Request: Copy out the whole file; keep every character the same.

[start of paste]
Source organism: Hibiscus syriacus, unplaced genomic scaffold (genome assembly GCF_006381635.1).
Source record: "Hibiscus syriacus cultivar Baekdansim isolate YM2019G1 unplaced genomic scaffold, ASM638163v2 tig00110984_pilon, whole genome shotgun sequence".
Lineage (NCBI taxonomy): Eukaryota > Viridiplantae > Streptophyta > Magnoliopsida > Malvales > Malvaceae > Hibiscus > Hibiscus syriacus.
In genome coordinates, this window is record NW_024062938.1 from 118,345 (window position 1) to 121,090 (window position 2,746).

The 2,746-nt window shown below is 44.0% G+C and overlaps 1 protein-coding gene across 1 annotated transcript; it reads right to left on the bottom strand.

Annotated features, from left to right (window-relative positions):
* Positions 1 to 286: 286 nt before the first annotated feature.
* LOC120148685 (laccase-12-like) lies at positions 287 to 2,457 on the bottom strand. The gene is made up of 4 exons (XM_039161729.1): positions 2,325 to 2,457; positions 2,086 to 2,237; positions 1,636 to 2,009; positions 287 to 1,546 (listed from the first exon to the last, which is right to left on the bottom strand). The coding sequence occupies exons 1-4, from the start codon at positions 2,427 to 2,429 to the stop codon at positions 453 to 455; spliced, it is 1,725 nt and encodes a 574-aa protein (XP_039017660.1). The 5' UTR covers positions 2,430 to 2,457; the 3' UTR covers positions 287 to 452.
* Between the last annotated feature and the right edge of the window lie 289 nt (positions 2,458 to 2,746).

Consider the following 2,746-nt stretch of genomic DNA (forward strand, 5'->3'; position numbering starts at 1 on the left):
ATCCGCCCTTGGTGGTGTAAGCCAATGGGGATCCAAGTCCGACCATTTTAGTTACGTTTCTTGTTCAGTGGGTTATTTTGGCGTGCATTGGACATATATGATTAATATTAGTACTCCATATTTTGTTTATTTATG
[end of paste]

Source organism: Hibiscus syriacus, unplaced genomic scaffold (genome assembly GCF_006381635.1).
Source record: "Hibiscus syriacus cultivar Baekdansim isolate YM2019G1 unplaced genomic scaffold, ASM638163v2 tig00110984_pilon, whole genome shotgun sequence".
Lineage (NCBI taxonomy): Eukaryota > Viridiplantae > Streptophyta > Magnoliopsida > Malvales > Malvaceae > Hibiscus > Hibiscus syriacus.
In genome coordinates, this window is record NW_024062938.1 from 118,345 (window position 1) to 121,090 (window position 2,746).

The 2,746-nt window shown below is 44.0% G+C and overlaps 1 protein-coding gene across 1 annotated transcript; it reads right to left on the bottom strand.

Annotated features, from left to right (window-relative positions):
* Positions 1 to 286: 286 nt before the first annotated feature.
* LOC120148685 (laccase-12-like) lies at positions 287 to 2,457 on the bottom strand. The gene is made up of 4 exons (XM_039161729.1): positions 2,325 to 2,457; positions 2,086 to 2,237; positions 1,636 to 2,009; positions 287 to 1,546 (listed from the first exon to the last, which is right to left on the bottom strand). The coding sequence occupies exons 1-4, from the start codon at positions 2,427 to 2,429 to the stop codon at positions 453 to 455; spliced, it is 1,725 nt and encodes a 574-aa protein (XP_039017660.1). The 5' UTR covers positions 2,430 to 2,457; the 3' UTR covers positions 287 to 452.
* Between the last annotated feature and the right edge of the window lie 289 nt (positions 2,458 to 2,746).

Consider the following 2,746-nt stretch of genomic DNA (forward strand, 5'->3'; position numbering starts at 1 on the left):
ATCCGCCCTTGGTGGTGTAAGCCAATGGGGATCCAAGTCCGACCATTTTAGTTACGTTTCTTGTTCAGTGGGTTATTTTGGCGTGCATTGGACATATATGATTAATATTAGTACTCCATATTTTGTTTATTTATG